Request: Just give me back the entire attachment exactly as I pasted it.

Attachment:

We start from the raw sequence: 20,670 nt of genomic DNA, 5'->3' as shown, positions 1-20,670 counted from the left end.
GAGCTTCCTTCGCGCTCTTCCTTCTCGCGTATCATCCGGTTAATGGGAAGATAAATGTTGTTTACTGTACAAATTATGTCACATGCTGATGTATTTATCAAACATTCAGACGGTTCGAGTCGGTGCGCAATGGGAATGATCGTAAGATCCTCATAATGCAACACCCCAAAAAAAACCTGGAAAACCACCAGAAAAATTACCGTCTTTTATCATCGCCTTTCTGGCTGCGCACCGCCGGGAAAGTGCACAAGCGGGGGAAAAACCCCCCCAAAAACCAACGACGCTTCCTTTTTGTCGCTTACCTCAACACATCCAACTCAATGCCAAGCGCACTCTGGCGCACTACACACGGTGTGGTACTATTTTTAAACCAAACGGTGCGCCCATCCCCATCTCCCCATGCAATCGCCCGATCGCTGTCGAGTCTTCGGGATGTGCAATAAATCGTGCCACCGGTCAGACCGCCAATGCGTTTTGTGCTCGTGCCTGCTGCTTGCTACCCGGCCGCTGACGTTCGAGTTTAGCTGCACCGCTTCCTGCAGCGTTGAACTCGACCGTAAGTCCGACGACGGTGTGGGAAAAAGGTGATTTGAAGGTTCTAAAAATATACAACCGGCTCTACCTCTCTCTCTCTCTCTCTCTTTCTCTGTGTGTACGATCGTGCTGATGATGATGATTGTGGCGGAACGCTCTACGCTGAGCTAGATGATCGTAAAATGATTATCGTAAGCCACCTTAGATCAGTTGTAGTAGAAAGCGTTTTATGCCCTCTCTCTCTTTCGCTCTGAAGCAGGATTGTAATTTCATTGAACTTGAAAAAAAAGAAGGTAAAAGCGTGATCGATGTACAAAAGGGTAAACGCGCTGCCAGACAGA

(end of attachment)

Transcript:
We start from the raw sequence: 20,670 nt of genomic DNA, 5'->3' as shown, positions 1-20,670 counted from the left end.
GAGCTTCCTTCGCGCTCTTCCTTCTCGCGTATCATCCGGTTAATGGGAAGATAAATGTTGTTTACTGTACAAATTATGTCACATGCTGATGTATTTATCAAACATTCAGACGGTTCGAGTCGGTGCGCAATGGGAATGATCGTAAGATCCTCATAATGCAACACCCCAAAAAAAACCTGGAAAACCACCAGAAAAATTACCGTCTTTTATCATCGCCTTTCTGGCTGCGCACCGCCGGGAAAGTGCACAAGCGGGGGAAAAACCCCCCCAAAAACCAACGACGCTTCCTTTTTGTCGCTTACCTCAACACATCCAACTCAATGCCAAGCGCACTCTGGCGCACTACACACGGTGTGGTACTATTTTTAAACCAAACGGTGCGCCCATCCCCATCTCCCCATGCAATCGCCCGATCGCTGTCGAGTCTTCGGGATGTGCAATAAATCGTGCCACCGGTCAGACCGCCAATGCGTTTTGTGCTCGTGCCTGCTGCTTGCTACCCGGCCGCTGACGTTCGAGTTTAGCTGCACCGCTTCCTGCAGCGTTGAACTCGACCGTAAGTCCGACGACGGTGTGGGAAAAAGGTGATTTGAAGGTTCTAAAAATATACAACCGGCTCTACCTCTCTCTCTCTCTCTCTCTTTCTCTGTGTGTACGATCGTGCTGATGATGATGATTGTGGCGGAACGCTCTACGCTGAGCTAGATGATCGTAAAATGATTATCGTAAGCCACCTTAGATCAGTTGTAGTAGAAAGCGTTTTATGCCCTCTCTCTCTTTCGCTCTGAAGCAGGATTGTAATTTCATTGAACTTGAAAAAAAAGAAGGTAAAAGCGTGATCGATGTACAAAAGGGTAAACGCGCTGCCAGACAGA